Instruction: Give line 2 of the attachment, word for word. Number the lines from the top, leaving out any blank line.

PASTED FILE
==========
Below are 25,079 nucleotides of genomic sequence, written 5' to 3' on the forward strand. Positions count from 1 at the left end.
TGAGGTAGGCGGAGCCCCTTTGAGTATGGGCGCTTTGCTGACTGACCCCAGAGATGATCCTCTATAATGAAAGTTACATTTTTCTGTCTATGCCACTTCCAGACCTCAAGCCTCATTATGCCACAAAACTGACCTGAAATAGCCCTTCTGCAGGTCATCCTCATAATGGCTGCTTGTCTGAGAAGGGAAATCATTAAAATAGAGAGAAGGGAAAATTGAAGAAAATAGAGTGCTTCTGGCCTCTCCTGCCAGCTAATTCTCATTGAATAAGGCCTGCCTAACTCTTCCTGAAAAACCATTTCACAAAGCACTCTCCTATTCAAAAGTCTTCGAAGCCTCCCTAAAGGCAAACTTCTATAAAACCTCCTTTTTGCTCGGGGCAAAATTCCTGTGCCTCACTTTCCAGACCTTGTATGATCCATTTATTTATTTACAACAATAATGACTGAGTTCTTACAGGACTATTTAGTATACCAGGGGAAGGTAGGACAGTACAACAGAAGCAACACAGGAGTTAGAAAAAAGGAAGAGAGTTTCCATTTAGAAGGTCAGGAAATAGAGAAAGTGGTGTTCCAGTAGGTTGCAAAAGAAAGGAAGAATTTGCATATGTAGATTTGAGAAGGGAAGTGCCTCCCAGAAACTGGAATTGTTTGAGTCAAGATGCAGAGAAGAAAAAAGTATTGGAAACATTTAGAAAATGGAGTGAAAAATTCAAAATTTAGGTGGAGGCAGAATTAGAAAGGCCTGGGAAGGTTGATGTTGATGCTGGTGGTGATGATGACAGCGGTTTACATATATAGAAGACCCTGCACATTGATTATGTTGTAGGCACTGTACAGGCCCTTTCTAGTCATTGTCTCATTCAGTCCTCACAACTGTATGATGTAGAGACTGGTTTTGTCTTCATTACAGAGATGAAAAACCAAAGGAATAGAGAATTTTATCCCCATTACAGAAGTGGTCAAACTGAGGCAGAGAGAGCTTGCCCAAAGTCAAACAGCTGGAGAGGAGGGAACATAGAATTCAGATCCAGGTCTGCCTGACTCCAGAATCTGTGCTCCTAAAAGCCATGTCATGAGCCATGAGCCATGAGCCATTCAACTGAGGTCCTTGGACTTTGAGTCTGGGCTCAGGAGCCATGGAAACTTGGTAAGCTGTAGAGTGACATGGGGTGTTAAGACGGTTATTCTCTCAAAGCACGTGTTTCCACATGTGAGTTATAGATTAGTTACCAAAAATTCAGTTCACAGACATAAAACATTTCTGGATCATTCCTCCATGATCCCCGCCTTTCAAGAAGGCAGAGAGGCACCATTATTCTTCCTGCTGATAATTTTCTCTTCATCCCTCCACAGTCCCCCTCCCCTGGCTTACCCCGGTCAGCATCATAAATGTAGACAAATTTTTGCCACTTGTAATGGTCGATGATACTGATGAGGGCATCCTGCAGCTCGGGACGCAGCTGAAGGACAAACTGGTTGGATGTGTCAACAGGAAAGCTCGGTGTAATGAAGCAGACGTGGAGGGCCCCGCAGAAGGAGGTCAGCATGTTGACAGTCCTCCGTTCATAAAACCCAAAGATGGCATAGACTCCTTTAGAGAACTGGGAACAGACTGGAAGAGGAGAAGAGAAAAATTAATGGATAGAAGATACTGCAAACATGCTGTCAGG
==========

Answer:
TGAGGTAGGCGGAGCCCCTTTGAGTATGGGCGCTTTGCTGACTGACCCCAGAGATGATCCTCTATAATGAAAGTTACATTTTTCTGTCTATGCCACTTCCAGACCTCAAGCCTCATTATGCCACAAAACTGACCTGAAATAGCCCTTCTGCAGGTCATCCTCATAATGGCTGCTTGTCTGAGAAGGGAAATCATTAAAATAGAGAGAAGGGAAAATTGAAGAAAATAGAGTGCTTCTGGCCTCTCCTGCCAGCTAATTCTCATTGAATAAGGCCTGCCTAACTCTTCCTGAAAAACCATTTCACAAAGCACTCTCCTATTCAAAAGTCTTCGAAGCCTCCCTAAAGGCAAACTTCTATAAAACCTCCTTTTTGCTCGGGGCAAAATTCCTGTGCCTCACTTTCCAGACCTTGTATGATCCATTTATTTATTTACAACAATAATGACTGAGTTCTTACAGGACTATTTAGTATACCAGGGGAAGGTAGGACAGTACAACAGAAGCAACACAGGAGTTAGAAAAAAGGAAGAGAGTTTCCATTTAGAAGGTCAGGAAATAGAGAAAGTGGTGTTCCAGTAGGTTGCAAAAGAAAGGAAGAATTTGCATATGTAGATTTGAGAAGGGAAGTGCCTCCCAGAAACTGGAATTGTTTGAGTCAAGATGCAGAGAAGAAAAAAGTATTGGAAACATTTAGAAAATGGAGTGAAAAATTCAAAATTTAGGTGGAGGCAGAATTAGAAAGGCCTGGGAAGGTTGATGTTGATGCTGGTGGTGATGATGACAGCGGTTTACATATATAGAAGACCCTGCACATTGATTATGTTGTAGGCACTGTACAGGCCCTTTCTAGTCATTGTCTCATTCAGTCCTCACAACTGTATGATGTAGAGACTGGTTTTGTCTTCATTACAGAGATGAAAAACCAAAGGAATAGAGAATTTTATCCCCATTACAGAAGTGGTCAAACTGAGGCAGAGAGAGCTTGCCCAAAGTCAAACAGCTGGAGAGGAGGGAACATAGAATTCAGATCCAGGTCTGCCTGACTCCAGAATCTGTGCTCCTAAAAGCCATGTCATGAGCCATGAGCCATGAGCCATTCAACTGAGGTCCTTGGACTTTGAGTCTGGGCTCAGGAGCCATGGAAACTTGGTAAGCTGTAGAGTGACATGGGGTGTTAAGACGGTTATTCTCTCAAAGCACGTGTTTCCACATGTGAGTTATAGATTAGTTACCAAAAATTCAGTTCACAGACATAAAACATTTCTGGATCATTCCTCCATGATCCCCGCCTTTCAAGAAGGCAGAGAGGCACCATTATTCTTCCTGCTGATAATTTTCTCTTCATCCCTCCACAGTCCCCCTCCCCTGGCTTACCCCGGTCAGCATCATAAATGTAGACAAATTTTTGCCACTTGTAATGGTCGATGATACTGATGAGGGCATCCTGCAGCTCGGGACGCAGCTGAAGGACAAACTGGTTGGATGTGTCAACAGGAAAGCTCGGTGTAATGAAGCAGACGTGGAGGGCCCCGCAGAAGGAGGTCAGCATGTTGACAGTCCTCCGTTCATAAAACCCAAAGATGGCATAGACTCCTTTAGAGAACTGGGAACAGACTGGAAGAGGAGAAGAGAAAAATTAATGGATAGAAGATACTGCAAACATGCTGTCAGG